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How to not plan a project (time management)

Disclaimer: This is another personal blog, because there aren't enough hours in the week to do the research-heavy blogs I enjoy writing. My next 4-5 weeks focus on completing a project and recalibrating my job search strategy.

I am round out the 6-month allotment of career support provided by Flatiron. So, it's important to give myself the time and space to figure out what the next six months should look like.

Five weeks ago, I started Voyage 16 of Chingu. Being unsure of how my work schedule would go, I opted to do a solo voyage, instead of joining a team. Looking back, that was probably the best decision I made since starting the voyage a month ago.

In the four weeks since starting Voyage 16, I found myself struggling to split my personal time between four major activities. As a result, my project has been moving along more slowly than anticipated.

Time Management

  1. Job searching. This includes activities towards getting a job as well as Flatiron weekly requirements. The weekly requirements are to a. write a blog post b. creating 5 git commits c. 8 people I probably could have done the bare minimum, but wanted to commit to the process and do what helped people get hired. Writing a weekly blog post itself is challenging, but logging eight meaningful (approved) interactions each week was the most stressful. Though there are companies I would love to work for, it's been impossible to find the right balance between dedicating time to one great role when that time was needed elsewhere. Instead, I found myself applying to more roles with less preparation.

Going forward, I plan to scale back the time spent on outreach, which I can reinvest on debugging and refactoring. This would more progress with my Chingu voyage and less focus on the number of commits. Another method saving time is to pre-write my blogs over a couple weeks, instead of 3 hours weekly.

  1. Networking. Oftentimes, networking was a fight between informal networking (i.e. at a meetup) and LinkedIn outreach. LinkedIn outreach was easily quantifiable and provided "proof" of the interaction, whereas going to a meetup was risky, because the person you meet might not be hiring. Meetups and hackathons were also challenging because to qualify, I needed to get their first and last name, their role and employer, in addition to "proof" of the interaction. -So the best option has been to focus on increasing my network through LinkedIn and sometimes Slack or Discord. But over time, it even became difficult to nurture the relationships I did build, because there was not an immediate job offer at the end of it.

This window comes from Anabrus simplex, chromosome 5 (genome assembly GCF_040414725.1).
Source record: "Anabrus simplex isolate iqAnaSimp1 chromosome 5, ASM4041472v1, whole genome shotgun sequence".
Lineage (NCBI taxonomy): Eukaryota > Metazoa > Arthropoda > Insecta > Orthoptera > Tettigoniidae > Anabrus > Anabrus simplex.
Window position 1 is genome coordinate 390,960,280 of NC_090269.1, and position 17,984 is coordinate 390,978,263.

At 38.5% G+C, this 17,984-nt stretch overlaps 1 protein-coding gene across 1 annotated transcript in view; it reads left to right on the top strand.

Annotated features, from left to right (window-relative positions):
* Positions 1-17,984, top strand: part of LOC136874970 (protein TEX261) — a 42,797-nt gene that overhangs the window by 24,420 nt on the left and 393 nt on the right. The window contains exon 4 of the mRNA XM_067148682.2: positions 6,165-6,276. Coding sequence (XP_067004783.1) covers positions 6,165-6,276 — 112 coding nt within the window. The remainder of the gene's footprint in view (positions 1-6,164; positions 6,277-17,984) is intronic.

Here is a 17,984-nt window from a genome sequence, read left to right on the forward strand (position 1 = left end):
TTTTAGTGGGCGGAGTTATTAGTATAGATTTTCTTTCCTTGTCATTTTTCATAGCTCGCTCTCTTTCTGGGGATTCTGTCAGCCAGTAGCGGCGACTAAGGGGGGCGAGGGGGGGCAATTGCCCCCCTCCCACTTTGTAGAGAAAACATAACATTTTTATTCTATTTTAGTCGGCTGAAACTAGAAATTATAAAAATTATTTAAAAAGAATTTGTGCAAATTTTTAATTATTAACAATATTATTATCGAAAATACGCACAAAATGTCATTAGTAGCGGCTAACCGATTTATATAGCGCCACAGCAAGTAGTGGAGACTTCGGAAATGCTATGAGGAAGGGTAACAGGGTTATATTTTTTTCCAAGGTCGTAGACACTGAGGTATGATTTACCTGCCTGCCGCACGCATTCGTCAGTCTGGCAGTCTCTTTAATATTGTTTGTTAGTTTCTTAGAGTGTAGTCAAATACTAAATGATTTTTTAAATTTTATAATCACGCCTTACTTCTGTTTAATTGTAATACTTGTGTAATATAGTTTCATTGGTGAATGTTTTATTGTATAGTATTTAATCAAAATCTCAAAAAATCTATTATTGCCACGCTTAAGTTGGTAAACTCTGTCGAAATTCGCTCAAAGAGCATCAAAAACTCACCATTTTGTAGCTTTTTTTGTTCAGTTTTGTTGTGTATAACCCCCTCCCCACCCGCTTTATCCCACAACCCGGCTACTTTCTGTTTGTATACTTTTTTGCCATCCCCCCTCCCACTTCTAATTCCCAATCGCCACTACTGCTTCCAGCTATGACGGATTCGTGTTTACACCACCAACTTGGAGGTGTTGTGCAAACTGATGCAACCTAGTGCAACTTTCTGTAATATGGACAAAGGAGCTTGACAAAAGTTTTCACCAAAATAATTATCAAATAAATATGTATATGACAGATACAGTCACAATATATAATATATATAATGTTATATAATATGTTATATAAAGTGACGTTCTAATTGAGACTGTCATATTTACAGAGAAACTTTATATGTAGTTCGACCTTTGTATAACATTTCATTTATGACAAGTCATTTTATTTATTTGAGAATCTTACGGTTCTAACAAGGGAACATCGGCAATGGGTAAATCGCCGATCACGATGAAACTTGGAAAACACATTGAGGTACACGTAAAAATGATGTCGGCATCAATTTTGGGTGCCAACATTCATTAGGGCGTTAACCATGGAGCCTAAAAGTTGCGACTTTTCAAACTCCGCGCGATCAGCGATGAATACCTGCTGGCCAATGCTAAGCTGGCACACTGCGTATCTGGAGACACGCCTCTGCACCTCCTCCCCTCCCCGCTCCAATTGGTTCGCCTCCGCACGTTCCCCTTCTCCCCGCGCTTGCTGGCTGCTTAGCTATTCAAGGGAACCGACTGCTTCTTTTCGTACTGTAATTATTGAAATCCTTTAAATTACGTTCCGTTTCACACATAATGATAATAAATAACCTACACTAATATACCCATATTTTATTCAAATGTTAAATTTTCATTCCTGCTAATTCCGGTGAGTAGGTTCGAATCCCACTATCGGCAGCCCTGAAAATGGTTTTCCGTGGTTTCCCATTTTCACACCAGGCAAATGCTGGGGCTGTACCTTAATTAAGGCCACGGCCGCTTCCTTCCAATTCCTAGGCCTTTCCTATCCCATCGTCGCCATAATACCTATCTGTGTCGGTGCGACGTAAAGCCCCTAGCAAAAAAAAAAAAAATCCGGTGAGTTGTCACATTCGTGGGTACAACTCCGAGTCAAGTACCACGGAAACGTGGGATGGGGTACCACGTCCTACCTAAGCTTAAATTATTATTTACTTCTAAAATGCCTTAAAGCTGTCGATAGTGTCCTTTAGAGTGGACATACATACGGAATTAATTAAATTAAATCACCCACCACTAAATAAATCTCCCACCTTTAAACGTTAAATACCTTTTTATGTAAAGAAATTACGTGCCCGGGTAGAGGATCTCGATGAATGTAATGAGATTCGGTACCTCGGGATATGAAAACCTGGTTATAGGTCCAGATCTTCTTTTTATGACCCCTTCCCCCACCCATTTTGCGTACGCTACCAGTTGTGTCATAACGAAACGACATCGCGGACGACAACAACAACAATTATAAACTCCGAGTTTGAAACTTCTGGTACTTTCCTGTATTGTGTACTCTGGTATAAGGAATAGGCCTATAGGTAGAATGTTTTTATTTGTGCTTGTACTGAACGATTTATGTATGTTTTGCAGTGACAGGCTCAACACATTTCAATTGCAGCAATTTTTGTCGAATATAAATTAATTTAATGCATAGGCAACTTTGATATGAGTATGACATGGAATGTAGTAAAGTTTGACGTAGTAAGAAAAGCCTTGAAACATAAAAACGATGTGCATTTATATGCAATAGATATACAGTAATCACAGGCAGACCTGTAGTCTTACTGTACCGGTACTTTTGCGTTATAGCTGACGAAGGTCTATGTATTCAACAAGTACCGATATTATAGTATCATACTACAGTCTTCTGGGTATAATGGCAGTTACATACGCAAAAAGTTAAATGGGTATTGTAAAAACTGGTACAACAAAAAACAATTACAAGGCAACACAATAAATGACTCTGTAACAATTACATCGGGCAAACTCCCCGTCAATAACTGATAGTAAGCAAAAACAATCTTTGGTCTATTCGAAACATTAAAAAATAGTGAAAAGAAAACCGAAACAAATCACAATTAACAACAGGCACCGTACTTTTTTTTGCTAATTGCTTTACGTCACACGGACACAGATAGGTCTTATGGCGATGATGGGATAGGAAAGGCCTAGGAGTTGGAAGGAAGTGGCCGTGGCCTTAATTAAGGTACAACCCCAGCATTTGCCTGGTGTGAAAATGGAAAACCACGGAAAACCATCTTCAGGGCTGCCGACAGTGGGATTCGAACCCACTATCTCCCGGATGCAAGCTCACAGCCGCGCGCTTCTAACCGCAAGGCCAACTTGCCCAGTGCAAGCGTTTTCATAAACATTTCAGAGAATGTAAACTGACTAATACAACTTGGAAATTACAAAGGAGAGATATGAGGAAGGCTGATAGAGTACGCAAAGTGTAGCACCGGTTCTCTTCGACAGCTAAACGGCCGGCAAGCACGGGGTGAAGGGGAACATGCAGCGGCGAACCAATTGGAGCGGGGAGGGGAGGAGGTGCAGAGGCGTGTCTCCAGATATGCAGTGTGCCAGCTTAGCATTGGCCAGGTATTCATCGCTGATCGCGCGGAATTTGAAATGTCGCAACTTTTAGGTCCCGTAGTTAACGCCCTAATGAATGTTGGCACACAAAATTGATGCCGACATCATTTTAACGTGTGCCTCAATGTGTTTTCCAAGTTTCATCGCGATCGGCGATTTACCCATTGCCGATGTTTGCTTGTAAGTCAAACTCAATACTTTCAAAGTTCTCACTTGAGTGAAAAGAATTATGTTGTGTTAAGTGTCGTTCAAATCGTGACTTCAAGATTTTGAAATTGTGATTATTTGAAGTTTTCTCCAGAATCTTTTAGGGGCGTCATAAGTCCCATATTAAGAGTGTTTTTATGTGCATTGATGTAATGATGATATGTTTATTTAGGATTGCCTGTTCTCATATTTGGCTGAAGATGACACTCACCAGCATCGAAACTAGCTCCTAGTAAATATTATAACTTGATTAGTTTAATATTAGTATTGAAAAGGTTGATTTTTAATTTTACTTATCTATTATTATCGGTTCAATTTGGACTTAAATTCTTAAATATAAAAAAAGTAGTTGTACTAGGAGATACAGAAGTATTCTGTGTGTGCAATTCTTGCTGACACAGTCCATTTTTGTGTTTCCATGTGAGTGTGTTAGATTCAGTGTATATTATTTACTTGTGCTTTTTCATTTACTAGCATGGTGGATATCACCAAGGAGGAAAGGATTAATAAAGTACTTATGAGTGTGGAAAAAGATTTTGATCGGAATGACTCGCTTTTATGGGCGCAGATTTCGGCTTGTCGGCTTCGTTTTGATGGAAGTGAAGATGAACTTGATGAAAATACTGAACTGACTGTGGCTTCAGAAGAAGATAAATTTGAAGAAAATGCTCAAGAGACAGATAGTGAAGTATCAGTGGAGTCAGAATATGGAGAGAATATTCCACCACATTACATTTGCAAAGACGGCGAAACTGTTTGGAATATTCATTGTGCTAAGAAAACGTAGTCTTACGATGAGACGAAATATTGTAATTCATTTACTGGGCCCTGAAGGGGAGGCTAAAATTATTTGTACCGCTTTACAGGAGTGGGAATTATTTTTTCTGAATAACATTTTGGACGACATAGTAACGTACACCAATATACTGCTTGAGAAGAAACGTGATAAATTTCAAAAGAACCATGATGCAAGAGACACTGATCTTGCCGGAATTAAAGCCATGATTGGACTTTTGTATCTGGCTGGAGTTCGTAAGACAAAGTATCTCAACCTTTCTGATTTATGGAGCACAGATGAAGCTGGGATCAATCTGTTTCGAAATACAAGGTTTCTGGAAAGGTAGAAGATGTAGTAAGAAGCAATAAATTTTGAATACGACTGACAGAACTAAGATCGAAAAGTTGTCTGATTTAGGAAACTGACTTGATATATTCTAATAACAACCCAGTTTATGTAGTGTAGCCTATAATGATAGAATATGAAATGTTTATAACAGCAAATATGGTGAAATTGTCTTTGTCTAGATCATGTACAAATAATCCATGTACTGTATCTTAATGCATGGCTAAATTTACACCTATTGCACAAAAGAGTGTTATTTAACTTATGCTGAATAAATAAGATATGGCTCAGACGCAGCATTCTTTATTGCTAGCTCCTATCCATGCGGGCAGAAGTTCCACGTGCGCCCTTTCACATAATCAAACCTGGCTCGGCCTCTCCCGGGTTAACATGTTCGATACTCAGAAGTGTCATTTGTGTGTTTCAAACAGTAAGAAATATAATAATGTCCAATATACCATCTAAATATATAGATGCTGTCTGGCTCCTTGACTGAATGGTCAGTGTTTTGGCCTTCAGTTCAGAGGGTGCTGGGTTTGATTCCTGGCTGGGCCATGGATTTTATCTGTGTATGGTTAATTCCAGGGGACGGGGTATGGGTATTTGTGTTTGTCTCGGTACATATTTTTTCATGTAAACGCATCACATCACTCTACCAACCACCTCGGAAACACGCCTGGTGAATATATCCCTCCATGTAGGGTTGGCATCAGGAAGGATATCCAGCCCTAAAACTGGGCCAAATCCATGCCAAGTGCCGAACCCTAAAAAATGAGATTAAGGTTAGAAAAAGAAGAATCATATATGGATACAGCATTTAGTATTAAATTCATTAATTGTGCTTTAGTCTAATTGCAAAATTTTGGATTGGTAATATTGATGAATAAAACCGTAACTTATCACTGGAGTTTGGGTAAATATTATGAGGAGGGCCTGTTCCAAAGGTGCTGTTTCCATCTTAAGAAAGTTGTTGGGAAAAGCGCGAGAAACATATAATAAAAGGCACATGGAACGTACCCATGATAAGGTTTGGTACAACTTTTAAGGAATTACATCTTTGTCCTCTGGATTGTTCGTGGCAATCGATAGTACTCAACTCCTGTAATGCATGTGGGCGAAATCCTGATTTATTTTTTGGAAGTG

Instead, I would like to revisit my connections from the past 6 months and focus on strengthening those relationships. I miss attending hackathons and workshops, which help me learn in addition to networking with other developers. As someone who values community, I would like to dedicate time to building mine.

  1. Learning. My self development struggled the most since graduation. When I graduated, my focus was on growing as a developer so that I could build cool projects and succeed in technical interviews. But it was challenging to maintain the momentum from being on campus. Flatiron helped me learn how much I love JavaScript. Right now, I feel ready to dive even deeper into the JavaScript language, frameworks and tools. This might mean stretching my study goals out, but if this means retaining more as I learn, sign me up. The reason my blogs focus on helping beginners get started is because this remains one of the main challenges with online learning tools. In spite of the many tutorials, blogs, books, etc, a lot of my fave resources are those I've stumbled across. There's way too much to distill or figure out. The other day it hit me– most online teachers focus on getting you started, expecting you to figure out the next steps. But if everyone is focus on "just getting you started", how are you actually supposed to figure out how to go from there?

So, please bear with me as I figure it out. My blog format has changed many times over the past eight months. But my blogs reflect my journey in learning how to code- whether it's chronicling what I am learning or what I needed along the way.

  1. Coding. Going forward, I want to do more project work than I've been able to. It was necessary for me to go back and build some of the fundamentals needed to create a project. In attending a bootcamp it's a given that you will skip a lot of material, because there would otherwise be too much to cover over the span of 12 weeks. So after graduating, I'm happy to have focused on identifying the gaps in my knowledge.

But filling those gaps has been a bumpy ride with a lot of false starts and restarts. I wish I had been able to find a developer who could help me focus my energy better, but going through the process gave me a clear view of my weaknesses. As painful as it's been, I'm incredibly excited to build from this point.

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